What to watch out for in Novem­ber

Skele­ton trees and piles of leaves. Bon­fires. Rov­ing gangs of tits scour­ing bark and twigs for morsels to eat. Frosty nights. Misty morn­ings. Hedge­hogs are tucked up un­der your shed or in your com­post bin. Frogs, toads and newts have hun­kered down in the

Gardeners' World - - Contents -

Look for star­lings mur­mu­rat­ing at dusk dur­ing au­tumn and win­ter. Our res­i­dent star­lings are joined by vis­i­tors from Eastern Europe es­cap­ing the harsher win­ters. Just be­fore roost­ing, they gather in huge, swirling masses to ‘dance’ into the sun­set. This is thought to be a tac­tic to ward off preda­tors – fly­ing en masse, their syn­chro­nised move­ments look like vast, mov­ing shapes in the sky. Some of the best places to see these mes­meris­ing dis­plays are at RSPB na­ture reserves, as well as on the Som­er­set Lev­els and at Brighton Pier, but they can hap­pen any­where. Star­lings usu­ally mur­mu­rate near a struc­ture they will roost in, such as a bridge, pier or tree. If you get close enough, you’ll hear the rush of their wings and their gen­tle chat­ter­ing. Star­lings are about the size of black­birds, and black all over but with iri­des­cent greeny-blue mark­ings. They walk with a sort of swag­ger, and feed in large groups on lawns or at feed­ers. Some gar­den­ers ob­ject to their noisy an­tics, which can scare off smaller birds. But it’s not their fault – they’ve evolved to feed and live in groups. Tra­di­tion­ally, star­lings eat soil grubs such as leather­jack­ets (crane-fly lar­vae) and earth­worms – their sharp, yel­low beaks are per­fect for teas­ing them out of the ground. Sadly, star­ling num­bers have fallen by 66 per cent in Bri­tain since the mid-1970s. Lack of food could be a fac­tor – wide­spread use of pes­ti­cides in agri­cul­tural ar­eas may have re­duced the soil in­ver­te­brates they rely on. Nest­ing op­por­tu­ni­ties may also have be­come more lim­ited.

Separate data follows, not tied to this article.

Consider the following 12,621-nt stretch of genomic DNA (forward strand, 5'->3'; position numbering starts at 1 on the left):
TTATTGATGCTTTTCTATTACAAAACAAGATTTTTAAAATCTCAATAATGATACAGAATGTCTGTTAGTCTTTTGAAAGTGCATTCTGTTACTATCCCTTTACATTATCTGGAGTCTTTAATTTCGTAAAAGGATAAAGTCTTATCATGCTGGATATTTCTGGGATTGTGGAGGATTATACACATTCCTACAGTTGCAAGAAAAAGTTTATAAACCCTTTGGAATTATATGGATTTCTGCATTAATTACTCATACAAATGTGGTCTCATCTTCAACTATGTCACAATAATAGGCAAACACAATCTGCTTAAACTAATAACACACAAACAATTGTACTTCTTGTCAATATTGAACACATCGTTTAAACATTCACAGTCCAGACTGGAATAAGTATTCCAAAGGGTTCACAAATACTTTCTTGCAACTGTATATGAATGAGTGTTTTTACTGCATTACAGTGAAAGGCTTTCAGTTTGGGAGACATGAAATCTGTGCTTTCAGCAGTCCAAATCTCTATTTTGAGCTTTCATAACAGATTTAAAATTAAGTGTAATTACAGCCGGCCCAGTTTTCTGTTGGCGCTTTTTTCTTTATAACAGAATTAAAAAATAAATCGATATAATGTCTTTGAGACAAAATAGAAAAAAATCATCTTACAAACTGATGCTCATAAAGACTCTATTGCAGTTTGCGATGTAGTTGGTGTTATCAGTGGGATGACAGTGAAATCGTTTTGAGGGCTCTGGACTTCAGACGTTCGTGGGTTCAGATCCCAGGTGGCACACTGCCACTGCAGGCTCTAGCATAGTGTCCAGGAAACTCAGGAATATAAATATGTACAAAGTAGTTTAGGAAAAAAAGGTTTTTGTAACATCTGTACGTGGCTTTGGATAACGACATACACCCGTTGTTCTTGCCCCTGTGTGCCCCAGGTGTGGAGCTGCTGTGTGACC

Also be on the look­out for…

Un­usual over­win­ter­ing birds, such as hawfinches and waxwings. Fungi in lawns and on old logs. Gold­crests and firecrests – Bri­tain’s tini­est birds – dart­ing be­tween trees. Field mice, which don’t hi­ber­nate.

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